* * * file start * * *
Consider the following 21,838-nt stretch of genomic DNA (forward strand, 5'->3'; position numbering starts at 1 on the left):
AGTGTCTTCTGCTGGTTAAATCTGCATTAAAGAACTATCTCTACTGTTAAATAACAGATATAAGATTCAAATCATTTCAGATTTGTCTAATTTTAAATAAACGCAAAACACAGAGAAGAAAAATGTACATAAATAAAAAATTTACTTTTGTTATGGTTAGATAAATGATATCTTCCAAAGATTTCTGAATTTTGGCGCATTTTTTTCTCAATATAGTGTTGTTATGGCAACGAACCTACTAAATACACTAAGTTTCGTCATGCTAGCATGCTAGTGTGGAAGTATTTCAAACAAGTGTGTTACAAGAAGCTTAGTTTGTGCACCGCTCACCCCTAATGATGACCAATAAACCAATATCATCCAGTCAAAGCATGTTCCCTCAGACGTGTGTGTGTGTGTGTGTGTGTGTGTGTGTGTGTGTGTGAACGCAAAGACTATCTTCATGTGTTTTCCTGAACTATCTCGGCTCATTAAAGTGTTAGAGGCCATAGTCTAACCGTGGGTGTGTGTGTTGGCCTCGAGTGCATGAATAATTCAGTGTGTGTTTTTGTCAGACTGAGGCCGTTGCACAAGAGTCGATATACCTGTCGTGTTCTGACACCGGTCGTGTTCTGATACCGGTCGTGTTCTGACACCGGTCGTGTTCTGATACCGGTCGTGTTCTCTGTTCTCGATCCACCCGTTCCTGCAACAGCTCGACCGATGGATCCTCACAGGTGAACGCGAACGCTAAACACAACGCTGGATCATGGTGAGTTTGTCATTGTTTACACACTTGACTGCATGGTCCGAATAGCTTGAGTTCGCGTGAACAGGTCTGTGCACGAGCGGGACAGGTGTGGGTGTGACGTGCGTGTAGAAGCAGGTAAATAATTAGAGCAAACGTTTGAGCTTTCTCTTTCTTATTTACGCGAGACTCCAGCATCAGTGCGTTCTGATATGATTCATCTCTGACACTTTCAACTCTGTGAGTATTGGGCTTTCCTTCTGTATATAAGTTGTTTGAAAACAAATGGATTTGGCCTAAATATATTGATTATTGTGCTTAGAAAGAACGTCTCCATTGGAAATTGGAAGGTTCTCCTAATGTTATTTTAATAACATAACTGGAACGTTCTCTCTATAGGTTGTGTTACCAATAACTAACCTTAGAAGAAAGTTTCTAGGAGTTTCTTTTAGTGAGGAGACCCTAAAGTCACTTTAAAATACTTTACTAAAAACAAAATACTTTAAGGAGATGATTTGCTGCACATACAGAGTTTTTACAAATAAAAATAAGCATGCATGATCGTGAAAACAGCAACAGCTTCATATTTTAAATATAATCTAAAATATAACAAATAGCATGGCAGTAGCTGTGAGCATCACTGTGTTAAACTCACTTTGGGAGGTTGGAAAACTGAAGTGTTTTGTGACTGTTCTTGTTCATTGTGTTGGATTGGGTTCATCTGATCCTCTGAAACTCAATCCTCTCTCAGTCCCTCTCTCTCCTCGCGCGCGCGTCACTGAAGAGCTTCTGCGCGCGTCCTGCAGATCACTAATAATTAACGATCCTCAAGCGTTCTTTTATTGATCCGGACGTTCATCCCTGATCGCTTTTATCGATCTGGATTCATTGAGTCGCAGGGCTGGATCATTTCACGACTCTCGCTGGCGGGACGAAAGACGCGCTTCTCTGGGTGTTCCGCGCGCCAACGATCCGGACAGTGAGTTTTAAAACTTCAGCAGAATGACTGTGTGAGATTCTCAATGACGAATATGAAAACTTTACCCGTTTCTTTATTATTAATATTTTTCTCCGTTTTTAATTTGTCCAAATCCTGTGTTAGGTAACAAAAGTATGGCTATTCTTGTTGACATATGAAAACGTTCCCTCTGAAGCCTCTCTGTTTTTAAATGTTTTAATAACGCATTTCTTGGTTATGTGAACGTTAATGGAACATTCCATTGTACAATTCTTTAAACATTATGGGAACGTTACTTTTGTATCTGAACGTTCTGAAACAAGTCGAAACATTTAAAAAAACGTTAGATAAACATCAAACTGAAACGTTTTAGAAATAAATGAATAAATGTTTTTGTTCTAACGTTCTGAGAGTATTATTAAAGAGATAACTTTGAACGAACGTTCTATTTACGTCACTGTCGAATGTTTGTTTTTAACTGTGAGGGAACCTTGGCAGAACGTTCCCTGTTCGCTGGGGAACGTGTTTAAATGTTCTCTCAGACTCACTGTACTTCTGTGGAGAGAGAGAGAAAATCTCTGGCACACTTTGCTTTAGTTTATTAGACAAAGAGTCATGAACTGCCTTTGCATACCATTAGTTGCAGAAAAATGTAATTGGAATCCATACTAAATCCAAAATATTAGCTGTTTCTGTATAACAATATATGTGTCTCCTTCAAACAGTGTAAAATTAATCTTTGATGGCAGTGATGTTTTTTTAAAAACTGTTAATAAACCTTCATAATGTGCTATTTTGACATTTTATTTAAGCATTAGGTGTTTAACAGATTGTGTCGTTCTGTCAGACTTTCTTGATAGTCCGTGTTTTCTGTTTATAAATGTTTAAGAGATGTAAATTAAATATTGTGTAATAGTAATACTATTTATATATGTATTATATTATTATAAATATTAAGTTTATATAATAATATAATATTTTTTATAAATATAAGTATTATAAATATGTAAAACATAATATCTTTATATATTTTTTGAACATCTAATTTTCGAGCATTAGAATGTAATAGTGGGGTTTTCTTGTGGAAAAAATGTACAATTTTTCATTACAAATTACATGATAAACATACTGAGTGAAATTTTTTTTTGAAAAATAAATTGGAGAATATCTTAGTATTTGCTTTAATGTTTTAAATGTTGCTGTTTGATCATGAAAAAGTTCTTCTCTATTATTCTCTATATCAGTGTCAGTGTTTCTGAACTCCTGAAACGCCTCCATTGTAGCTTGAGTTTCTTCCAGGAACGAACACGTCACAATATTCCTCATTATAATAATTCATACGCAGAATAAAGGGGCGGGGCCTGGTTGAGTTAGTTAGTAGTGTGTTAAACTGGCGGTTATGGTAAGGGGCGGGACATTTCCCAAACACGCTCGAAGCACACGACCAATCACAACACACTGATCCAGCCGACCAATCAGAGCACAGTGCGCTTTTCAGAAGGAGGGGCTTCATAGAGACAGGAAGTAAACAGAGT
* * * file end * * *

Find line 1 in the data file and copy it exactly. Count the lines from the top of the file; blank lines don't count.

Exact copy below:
Consider the following 21,838-nt stretch of genomic DNA (forward strand, 5'->3'; position numbering starts at 1 on the left):